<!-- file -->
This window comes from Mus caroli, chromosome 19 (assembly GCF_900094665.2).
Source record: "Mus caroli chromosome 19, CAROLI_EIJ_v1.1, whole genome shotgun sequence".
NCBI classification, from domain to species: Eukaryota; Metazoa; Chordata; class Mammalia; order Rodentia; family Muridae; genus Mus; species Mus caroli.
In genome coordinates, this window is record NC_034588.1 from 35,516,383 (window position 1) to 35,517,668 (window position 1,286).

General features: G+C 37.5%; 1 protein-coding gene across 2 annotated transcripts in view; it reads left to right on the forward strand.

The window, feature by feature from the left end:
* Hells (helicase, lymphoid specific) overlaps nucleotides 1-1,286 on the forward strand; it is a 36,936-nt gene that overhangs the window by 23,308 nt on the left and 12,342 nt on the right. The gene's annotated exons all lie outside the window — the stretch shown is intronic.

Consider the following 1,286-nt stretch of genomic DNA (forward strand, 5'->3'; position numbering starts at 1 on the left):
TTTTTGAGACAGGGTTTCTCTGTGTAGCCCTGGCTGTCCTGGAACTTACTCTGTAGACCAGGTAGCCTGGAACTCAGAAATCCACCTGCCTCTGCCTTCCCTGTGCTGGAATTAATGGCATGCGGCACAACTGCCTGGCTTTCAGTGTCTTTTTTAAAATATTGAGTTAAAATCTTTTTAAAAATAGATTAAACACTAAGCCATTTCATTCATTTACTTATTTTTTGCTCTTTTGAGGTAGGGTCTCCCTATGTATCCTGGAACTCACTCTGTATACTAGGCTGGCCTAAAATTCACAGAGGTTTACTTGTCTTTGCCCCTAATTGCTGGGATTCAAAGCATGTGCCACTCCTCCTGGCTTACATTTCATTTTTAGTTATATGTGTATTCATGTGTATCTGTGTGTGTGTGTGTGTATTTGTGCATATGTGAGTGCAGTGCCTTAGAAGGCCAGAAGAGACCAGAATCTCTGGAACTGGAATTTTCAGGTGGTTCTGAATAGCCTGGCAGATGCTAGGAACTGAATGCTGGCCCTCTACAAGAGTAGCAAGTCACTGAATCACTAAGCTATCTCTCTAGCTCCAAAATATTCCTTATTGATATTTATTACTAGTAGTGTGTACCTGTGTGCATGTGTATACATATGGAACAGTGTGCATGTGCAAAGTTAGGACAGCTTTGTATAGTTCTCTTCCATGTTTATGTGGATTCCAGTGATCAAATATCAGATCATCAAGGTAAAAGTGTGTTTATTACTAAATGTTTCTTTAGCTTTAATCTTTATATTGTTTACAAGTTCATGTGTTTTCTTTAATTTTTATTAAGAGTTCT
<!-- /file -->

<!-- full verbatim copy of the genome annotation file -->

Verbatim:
This window comes from Mus caroli, chromosome 19 (assembly GCF_900094665.2).
Source record: "Mus caroli chromosome 19, CAROLI_EIJ_v1.1, whole genome shotgun sequence".
NCBI classification, from domain to species: Eukaryota; Metazoa; Chordata; class Mammalia; order Rodentia; family Muridae; genus Mus; species Mus caroli.
In genome coordinates, this window is record NC_034588.1 from 35,516,383 (window position 1) to 35,517,668 (window position 1,286).

General features: G+C 37.5%; 1 protein-coding gene across 2 annotated transcripts in view; it reads left to right on the forward strand.

The window, feature by feature from the left end:
* Hells (helicase, lymphoid specific) overlaps nucleotides 1-1,286 on the forward strand; it is a 36,936-nt gene that overhangs the window by 23,308 nt on the left and 12,342 nt on the right. The gene's annotated exons all lie outside the window — the stretch shown is intronic.

Consider the following 1,286-nt stretch of genomic DNA (forward strand, 5'->3'; position numbering starts at 1 on the left):
TTTTTGAGACAGGGTTTCTCTGTGTAGCCCTGGCTGTCCTGGAACTTACTCTGTAGACCAGGTAGCCTGGAACTCAGAAATCCACCTGCCTCTGCCTTCCCTGTGCTGGAATTAATGGCATGCGGCACAACTGCCTGGCTTTCAGTGTCTTTTTTAAAATATTGAGTTAAAATCTTTTTAAAAATAGATTAAACACTAAGCCATTTCATTCATTTACTTATTTTTTGCTCTTTTGAGGTAGGGTCTCCCTATGTATCCTGGAACTCACTCTGTATACTAGGCTGGCCTAAAATTCACAGAGGTTTACTTGTCTTTGCCCCTAATTGCTGGGATTCAAAGCATGTGCCACTCCTCCTGGCTTACATTTCATTTTTAGTTATATGTGTATTCATGTGTATCTGTGTGTGTGTGTGTGTATTTGTGCATATGTGAGTGCAGTGCCTTAGAAGGCCAGAAGAGACCAGAATCTCTGGAACTGGAATTTTCAGGTGGTTCTGAATAGCCTGGCAGATGCTAGGAACTGAATGCTGGCCCTCTACAAGAGTAGCAAGTCACTGAATCACTAAGCTATCTCTCTAGCTCCAAAATATTCCTTATTGATATTTATTACTAGTAGTGTGTACCTGTGTGCATGTGTATACATATGGAACAGTGTGCATGTGCAAAGTTAGGACAGCTTTGTATAGTTCTCTTCCATGTTTATGTGGATTCCAGTGATCAAATATCAGATCATCAAGGTAAAAGTGTGTTTATTACTAAATGTTTCTTTAGCTTTAATCTTTATATTGTTTACAAGTTCATGTGTTTTCTTTAATTTTTATTAAGAGTTCT